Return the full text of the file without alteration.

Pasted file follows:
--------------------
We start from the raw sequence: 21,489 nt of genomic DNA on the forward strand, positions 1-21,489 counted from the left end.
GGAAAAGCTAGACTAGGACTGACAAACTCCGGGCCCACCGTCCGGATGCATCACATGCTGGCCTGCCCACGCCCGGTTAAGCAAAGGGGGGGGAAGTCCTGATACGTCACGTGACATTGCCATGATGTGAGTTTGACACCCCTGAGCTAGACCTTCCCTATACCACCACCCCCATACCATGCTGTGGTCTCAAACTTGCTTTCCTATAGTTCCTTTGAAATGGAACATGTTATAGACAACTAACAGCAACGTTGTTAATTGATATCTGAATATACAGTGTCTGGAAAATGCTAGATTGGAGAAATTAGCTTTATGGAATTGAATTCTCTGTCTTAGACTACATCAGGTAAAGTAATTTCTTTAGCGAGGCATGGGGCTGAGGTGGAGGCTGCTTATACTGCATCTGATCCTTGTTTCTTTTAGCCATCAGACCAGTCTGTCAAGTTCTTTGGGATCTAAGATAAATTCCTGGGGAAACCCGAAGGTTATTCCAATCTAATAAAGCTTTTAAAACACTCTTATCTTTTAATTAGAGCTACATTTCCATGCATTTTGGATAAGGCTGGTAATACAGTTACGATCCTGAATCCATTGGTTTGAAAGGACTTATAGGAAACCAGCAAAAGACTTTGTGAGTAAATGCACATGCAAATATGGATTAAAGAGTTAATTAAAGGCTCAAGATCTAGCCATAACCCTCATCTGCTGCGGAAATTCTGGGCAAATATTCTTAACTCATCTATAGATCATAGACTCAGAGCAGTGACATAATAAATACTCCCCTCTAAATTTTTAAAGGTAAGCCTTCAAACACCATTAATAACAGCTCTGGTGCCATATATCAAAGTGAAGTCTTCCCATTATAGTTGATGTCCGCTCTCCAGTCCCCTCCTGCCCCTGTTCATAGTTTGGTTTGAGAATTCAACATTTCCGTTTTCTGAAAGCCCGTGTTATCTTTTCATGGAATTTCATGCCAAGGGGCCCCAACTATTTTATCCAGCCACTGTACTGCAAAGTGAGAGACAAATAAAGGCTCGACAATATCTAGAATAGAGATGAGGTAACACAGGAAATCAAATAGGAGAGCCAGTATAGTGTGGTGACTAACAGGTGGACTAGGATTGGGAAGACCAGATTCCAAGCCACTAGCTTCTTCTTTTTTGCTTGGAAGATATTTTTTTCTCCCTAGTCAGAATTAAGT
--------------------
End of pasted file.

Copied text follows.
We start from the raw sequence: 21,489 nt of genomic DNA on the forward strand, positions 1-21,489 counted from the left end.
GGAAAAGCTAGACTAGGACTGACAAACTCCGGGCCCACCGTCCGGATGCATCACATGCTGGCCTGCCCACGCCCGGTTAAGCAAAGGGGGGGGAAGTCCTGATACGTCACGTGACATTGCCATGATGTGAGTTTGACACCCCTGAGCTAGACCTTCCCTATACCACCACCCCCATACCATGCTGTGGTCTCAAACTTGCTTTCCTATAGTTCCTTTGAAATGGAACATGTTATAGACAACTAACAGCAACGTTGTTAATTGATATCTGAATATACAGTGTCTGGAAAATGCTAGATTGGAGAAATTAGCTTTATGGAATTGAATTCTCTGTCTTAGACTACATCAGGTAAAGTAATTTCTTTAGCGAGGCATGGGGCTGAGGTGGAGGCTGCTTATACTGCATCTGATCCTTGTTTCTTTTAGCCATCAGACCAGTCTGTCAAGTTCTTTGGGATCTAAGATAAATTCCTGGGGAAACCCGAAGGTTATTCCAATCTAATAAAGCTTTTAAAACACTCTTATCTTTTAATTAGAGCTACATTTCCATGCATTTTGGATAAGGCTGGTAATACAGTTACGATCCTGAATCCATTGGTTTGAAAGGACTTATAGGAAACCAGCAAAAGACTTTGTGAGTAAATGCACATGCAAATATGGATTAAAGAGTTAATTAAAGGCTCAAGATCTAGCCATAACCCTCATCTGCTGCGGAAATTCTGGGCAAATATTCTTAACTCATCTATAGATCATAGACTCAGAGCAGTGACATAATAAATACTCCCCTCTAAATTTTTAAAGGTAAGCCTTCAAACACCATTAATAACAGCTCTGGTGCCATATATCAAAGTGAAGTCTTCCCATTATAGTTGATGTCCGCTCTCCAGTCCCCTCCTGCCCCTGTTCATAGTTTGGTTTGAGAATTCAACATTTCCGTTTTCTGAAAGCCCGTGTTATCTTTTCATGGAATTTCATGCCAAGGGGCCCCAACTATTTTATCCAGCCACTGTACTGCAAAGTGAGAGACAAATAAAGGCTCGACAATATCTAGAATAGAGATGAGGTAACACAGGAAATCAAATAGGAGAGCCAGTATAGTGTGGTGACTAACAGGTGGACTAGGATTGGGAAGACCAGATTCCAAGCCACTAGCTTCTTCTTTTTTGCTTGGAAGATATTTTTTTCTCCCTAGTCAGAATTAAGT